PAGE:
Now, don’t get me wrong, I don’t completely agree with de Botton’s position in regards to religion for atheists. I think there are very good reasons for why people have moved away from organised religion, that go beyond the simple changes in understanding of mythology and the supernatural. I think this is why, as Alain mentions, religiosity is unpopular with many people. For this reason, I don’t think it is always going to be practical or appropriate to re-approriate religious mechanisms to enhance secular life. But, I do see great value in his position regarding the importance of reminders to ourselves to stop, reflect and enjoy, traditionally a feature of religious calendars around the world. His points regarding the role of art, architecture and talented oration also help to lend weight to their importance in a society that has become very focused on the practical, the vocational, the immediate. As someone who has had to answer the question; “What will that degree/subject/hobby ever get you?” I appreciate all the advice that I can get on this front.

In short, it was an incredible evening and I’m very much looking forward to reading Religion for Atheists. Likewise, I’m looking forward to attending Alain de Botton’s presentation for the Wheeler Centre tomorrow evening. I’ll be all philosophy-ed out by the end of the week, but hopefully I’ll also be a little bit smarter.

Religion for Atheists will be added to the TBYL Bookshelf in the near future. If you’d like me to let you know when copies have arrived, please email and I’ll be in touch.

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Time flies…

It’s just occurred to me that it’s Friday…

Not only that, but on looking back on the week, I realise now that I’ve had no time to post. Oh dear. Gladly though, this has largely been because I’ve been very busy attending Galas, reading into the wee hours and meeting authors (and making plans to meet more). As a result of all of these activities, it’s my intention to bring you a whole stack of interesting articles over the next couple of weeks…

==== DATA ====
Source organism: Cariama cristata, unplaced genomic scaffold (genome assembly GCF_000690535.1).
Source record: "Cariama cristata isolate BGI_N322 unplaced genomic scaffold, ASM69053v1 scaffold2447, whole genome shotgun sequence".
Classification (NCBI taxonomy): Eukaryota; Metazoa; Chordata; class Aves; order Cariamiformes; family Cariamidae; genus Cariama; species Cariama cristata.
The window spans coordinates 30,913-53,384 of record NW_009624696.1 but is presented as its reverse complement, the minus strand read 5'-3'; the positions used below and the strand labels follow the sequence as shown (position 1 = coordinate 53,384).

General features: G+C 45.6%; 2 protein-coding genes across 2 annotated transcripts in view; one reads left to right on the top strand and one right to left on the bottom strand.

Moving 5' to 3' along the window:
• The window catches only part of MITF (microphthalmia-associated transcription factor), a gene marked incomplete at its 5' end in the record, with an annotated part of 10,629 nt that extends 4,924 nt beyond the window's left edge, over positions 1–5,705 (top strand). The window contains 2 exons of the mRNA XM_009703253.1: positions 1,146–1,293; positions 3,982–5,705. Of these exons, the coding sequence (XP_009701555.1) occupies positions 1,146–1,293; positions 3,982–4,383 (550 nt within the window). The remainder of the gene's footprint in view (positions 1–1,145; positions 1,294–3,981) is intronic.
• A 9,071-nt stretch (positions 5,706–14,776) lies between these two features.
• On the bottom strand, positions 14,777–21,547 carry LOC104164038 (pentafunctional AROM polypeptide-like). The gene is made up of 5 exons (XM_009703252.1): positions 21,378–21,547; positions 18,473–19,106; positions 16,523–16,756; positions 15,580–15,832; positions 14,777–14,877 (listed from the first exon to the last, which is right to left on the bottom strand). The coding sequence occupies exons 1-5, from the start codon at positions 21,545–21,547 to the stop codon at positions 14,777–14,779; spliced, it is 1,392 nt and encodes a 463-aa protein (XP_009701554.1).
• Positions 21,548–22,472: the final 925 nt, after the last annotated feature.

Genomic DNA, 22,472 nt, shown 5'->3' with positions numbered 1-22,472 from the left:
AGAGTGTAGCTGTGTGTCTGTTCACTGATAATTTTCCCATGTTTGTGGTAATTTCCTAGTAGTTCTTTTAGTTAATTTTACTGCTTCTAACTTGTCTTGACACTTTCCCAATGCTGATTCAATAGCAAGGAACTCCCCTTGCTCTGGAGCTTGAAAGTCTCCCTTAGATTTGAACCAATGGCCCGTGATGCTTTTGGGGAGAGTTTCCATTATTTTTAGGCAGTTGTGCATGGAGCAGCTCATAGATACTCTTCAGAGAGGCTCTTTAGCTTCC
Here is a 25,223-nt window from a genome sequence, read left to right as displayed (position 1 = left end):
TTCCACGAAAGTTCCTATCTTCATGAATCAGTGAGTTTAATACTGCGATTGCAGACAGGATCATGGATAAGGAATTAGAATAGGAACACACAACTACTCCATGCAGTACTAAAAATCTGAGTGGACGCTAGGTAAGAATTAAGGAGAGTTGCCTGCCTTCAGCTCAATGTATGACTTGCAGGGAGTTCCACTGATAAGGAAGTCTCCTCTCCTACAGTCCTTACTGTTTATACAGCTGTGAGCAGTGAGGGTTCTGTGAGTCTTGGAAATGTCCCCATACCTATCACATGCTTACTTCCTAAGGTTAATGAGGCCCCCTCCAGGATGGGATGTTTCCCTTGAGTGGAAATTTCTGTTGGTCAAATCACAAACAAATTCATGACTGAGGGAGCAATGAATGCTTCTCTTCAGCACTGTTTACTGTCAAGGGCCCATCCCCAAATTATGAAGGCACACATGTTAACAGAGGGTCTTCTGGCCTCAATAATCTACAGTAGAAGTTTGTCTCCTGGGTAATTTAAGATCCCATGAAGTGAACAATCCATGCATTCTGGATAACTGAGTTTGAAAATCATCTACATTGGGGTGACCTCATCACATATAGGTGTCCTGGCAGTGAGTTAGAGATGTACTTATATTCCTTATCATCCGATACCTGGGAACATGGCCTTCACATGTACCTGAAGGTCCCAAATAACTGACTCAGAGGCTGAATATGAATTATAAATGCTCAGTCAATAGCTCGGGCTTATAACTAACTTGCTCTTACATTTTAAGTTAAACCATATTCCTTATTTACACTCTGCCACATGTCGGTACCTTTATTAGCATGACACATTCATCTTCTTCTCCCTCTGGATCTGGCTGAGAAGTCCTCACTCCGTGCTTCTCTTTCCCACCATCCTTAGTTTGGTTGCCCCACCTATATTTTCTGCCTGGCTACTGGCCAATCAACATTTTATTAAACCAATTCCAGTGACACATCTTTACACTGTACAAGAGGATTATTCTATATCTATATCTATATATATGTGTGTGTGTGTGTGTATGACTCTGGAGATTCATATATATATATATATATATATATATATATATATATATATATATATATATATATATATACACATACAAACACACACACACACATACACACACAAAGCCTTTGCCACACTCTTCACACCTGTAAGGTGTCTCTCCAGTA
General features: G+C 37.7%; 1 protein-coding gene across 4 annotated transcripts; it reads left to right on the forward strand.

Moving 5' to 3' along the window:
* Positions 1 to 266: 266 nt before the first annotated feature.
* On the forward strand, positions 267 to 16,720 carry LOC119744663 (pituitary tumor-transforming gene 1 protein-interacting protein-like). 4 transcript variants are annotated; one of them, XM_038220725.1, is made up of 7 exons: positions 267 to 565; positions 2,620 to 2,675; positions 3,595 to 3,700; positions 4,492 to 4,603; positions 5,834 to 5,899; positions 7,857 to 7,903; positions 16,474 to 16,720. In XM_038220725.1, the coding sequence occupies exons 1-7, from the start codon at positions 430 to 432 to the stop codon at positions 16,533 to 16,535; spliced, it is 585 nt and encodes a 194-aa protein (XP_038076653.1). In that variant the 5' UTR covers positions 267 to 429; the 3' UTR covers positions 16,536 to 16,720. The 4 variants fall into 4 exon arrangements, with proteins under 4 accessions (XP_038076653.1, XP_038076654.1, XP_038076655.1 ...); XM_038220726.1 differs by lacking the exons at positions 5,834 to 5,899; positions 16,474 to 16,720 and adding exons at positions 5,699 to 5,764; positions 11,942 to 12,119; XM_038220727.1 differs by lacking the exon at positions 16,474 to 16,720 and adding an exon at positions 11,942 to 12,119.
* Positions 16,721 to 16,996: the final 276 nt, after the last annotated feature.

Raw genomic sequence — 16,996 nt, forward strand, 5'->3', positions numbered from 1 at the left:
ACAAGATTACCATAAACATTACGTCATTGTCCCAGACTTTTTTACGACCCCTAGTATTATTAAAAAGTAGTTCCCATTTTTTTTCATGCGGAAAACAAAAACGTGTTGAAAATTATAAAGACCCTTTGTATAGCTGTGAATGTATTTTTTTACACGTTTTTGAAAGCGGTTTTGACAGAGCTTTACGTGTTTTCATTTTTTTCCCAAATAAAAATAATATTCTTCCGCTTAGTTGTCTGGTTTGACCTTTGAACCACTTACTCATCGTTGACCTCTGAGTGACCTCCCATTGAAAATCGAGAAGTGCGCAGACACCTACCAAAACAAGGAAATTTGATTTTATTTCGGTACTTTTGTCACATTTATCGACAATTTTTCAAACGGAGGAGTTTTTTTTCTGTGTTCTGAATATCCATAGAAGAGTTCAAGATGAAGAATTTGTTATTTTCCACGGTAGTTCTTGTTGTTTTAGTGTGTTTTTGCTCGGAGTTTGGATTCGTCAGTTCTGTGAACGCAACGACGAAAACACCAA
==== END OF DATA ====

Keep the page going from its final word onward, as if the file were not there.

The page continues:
So you better clean your reading glasses, I’m comin’ your way!

In the meantime, I’m really excited to be able to announce the novel for March’s TBYL Book Club. It’s something a little lighter this month, and should be good for both laughs and discussions. It’s Nick Hornby’s High Fidelity:

It’s a brilliant story of one man’s journey of self-discovery. When Rob – a thirty-five-year old record shop owner and music obessive – is dumpted by Laura he indiulges in some casual sex, a little light stalking and some extreme soul-searching in the form of contacting every ex-girlfriend who ever broke his heart. An instant classic, High Fidelity is a hilarious exploration of love, life, music and the modern male.

Remember, it’s free to join the club, and if you’d like to buy a copy of the book, I’ve got them in The Store for just $9.95.

We’re gearing up for this month’s catch-up to discuss Emma Donoghue’s Room. Discussions kick off on the 27.2.12 and will run for the week – I hope you’ll join us. Read the review || Buy the Book

Finally, you might have noticed me carrying on our Facebook page this week about an amazing opportunity that has presented itself. I’m extremely excited at having been invited to meet-and-greet with Alain de Botton this weekend. This special event, arranged by Penguin Australia, will be an incredible chance to hear from the author of titles such as The Consolations of Philosophy and The Pleasures and Sorrows of Work. I’ll be getting a copy of his new book Religion for Atheists this weekend, and I’ll be sure to review it post-haste.

Plenty of fun to be had in TBYL-world…I hope you’ll join in!

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Sign up for TBYL Book Club here…